CHICAGO – The issue of gender identity, especially for those who are born with a vagueness as to what to call themselves between/beyond boy and girl, has come front and center in the U.S., both with the legalization of gay marriage and the callous repudiation of identity by trying to pass laws dismissing it (the North Carolina “bathroom” laws). The performance companies of The Living Canvas and Nothing Without a Company is currently staging “[Trans]formation,” which presents gender identity art by six performers, who perform most of the play in the nude.
Blu-ray Review: Interminable ‘Rock of Ages’ Goes On and On and On and On
CHICAGO – How can the same man who made one of the most lovable movie musicals of the last decade go on to make one of the most hatable? Adam Shankman’s bouncy, broad approach was a splendid fit for the playful “Hairspray,” but it is all wrong for Chris D’Arienzo’s raunchy, melodramatic ode to ’80s rock. His show, “Rock of Ages,” may have been a hit on Broadway, but it was a complete flop with moviegoers and critics alike.
Hopefully studios will soon learn that the name Tom Cruise can no longer sell a movie all by itself. “Mission Impossible: Ghost Protocol” was a huge hit for many reasons: it was flawlessly directed, it had a killer ensemble and it debuted on IMAX screens while preceded by the first few minutes of “The Dark Knight Rises.” If that isn’t a predetermined, prefabricated studio hit, I don’t know what is. “Rock of Ages” can only coast on the names of its stars and the strength of its material, and that’s it’s downfall. There’s no reason why any of these big name actors were cast in this picture, aside from the fact that they’re big names. This is celebrity karaoke at its most torturous.
Blu-ray Rating: 1.0/5.0
The story is set in 1987, a fact that Shankman seems hellbent on driving down viewer’s throats in every frame. D’Arienzo’s show is wall-to-wall music mostly consisting of all-too-familiar tunes that went stale ages ago. “I Love Rock ‘n’ Roll” is such an annoying cliché of the era that it’s a wonder how the film managed to make it sound even worse (yet the tone-deaf Alec Baldwin should never be underestimated). Shankman’s Cringe O’ Meter is already off the charts in the film’s opening minutes, as bright-eyed, bushy tailed Sherrie (played by “Dancing with the Stars” champ Julianne Hough, who also graced the dreadful “Burlesque”) steps off a bus to seek stardom in Hollywood, only to have her suitcase full of beloved records stolen by a random crook. Hunky Drew (Diego Boneta) runs across traffic upon seeing this troubling incident, yet instead of chasing down the robber, he just stands there while empathetically replying, “That sucks.” Apparently that pathetic interaction functions as “love at first sight,” since the two blandly perky would-be stars are soon serenading each other with overblown power ballads. Perhaps Shankman realized that Hough and Boneta have zero chemistry or screen presence since he finds every opportunity to cut to his all-star, all-mugging supporting players until the two alleged leads blissfully fade from memory.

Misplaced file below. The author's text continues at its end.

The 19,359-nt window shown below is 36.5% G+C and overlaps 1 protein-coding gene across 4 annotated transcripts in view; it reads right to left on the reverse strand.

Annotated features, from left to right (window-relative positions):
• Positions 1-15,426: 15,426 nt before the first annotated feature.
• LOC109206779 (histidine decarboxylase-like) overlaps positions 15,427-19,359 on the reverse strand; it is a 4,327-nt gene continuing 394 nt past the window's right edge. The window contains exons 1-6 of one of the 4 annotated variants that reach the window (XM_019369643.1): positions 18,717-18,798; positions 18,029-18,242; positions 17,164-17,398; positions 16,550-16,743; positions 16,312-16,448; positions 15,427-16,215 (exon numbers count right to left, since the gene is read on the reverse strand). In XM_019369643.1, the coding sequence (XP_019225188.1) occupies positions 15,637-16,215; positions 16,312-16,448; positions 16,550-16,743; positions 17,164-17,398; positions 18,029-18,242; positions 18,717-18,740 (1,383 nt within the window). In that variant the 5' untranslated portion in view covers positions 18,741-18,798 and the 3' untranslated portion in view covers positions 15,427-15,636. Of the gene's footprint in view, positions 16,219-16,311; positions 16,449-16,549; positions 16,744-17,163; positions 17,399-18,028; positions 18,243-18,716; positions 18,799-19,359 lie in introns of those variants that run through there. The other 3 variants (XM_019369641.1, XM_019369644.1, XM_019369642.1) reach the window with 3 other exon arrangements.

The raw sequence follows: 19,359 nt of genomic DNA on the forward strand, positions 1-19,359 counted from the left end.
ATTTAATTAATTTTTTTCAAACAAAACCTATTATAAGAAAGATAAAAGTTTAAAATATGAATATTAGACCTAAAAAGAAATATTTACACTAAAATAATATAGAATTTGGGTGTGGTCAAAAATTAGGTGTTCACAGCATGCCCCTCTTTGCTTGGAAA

Rock of Ages was released on Blu-ray and DVD on October 9th, 2012.
Photo credit: Warner Home Video
Once Cruise shows up as rock legend Stacee Jaxx, the narrative comes to a screeching halt as Shankman gives his over-hyped star attraction every opportunity to flaunt his actorly indulgences until the film collapses in a morass of tedium. Like every Cruise character these days, Jaxx is a self-involved, self-important schlub who causes women to rip off their shirts on cue. He’s sort of like Tom Cruise circa 1987, not to mention an exceedingly pale shadow of the actor’s career-best role in Paul Thomas Anderson’s “Magnolia.” He’s a smug character and Cruise makes him absolutely no fun to watch. That leaves Jaxx’s pet monkey the task of eliciting laughs with hokey facial expressions. Perhaps the only actor who doesn’t completely embarrass himself is the great Paul Giamatti, whose considerable skills haven’t been this wasted since “Lady in the Water.” As far as singing voices are concerned, Mary J. Blige blows everyone off the screen without batting an eyelash, despite her scant screen time. Yet she’s also required to deliver the film’s most terrifying lyrics during the final umpteenth reprise of Journey’s “Don’t Stop Believin’.” “The movie’s never gonna end!” Blige exclaims. “It goes on and on and on and on…” I can’t imagine a worse threat.
“Rock of Ages” is presented in 1080p High Definition (with a 2.4:1 aspect ratio), accompanied by English, French and Spanish audio tracks and includes Blu-ray, DVD and UltraViolet copies of the film. Among the many featurettes are interviews with the artists who wrote many of the fine songs mangled by Shankman’s performers. Guests include Pat Benatar, Def Leppard, Twisted Sister, Night Ranger, Poison, REO Speedwagon and (yes) Journey. The Blu-ray also features an R-Rated extended cut that includes more innuendo for audiences turned off by the sanitized PG-13 version released in theaters. Yet an added dosage of sleaze doesn’t make Shankman’s product any more adult—or sexy, for that matter. Nothing kills an erotic mood quite like the image of Malin Akerman thrusting her tongue down Cruise’s ear canal while attempting to carry a tune.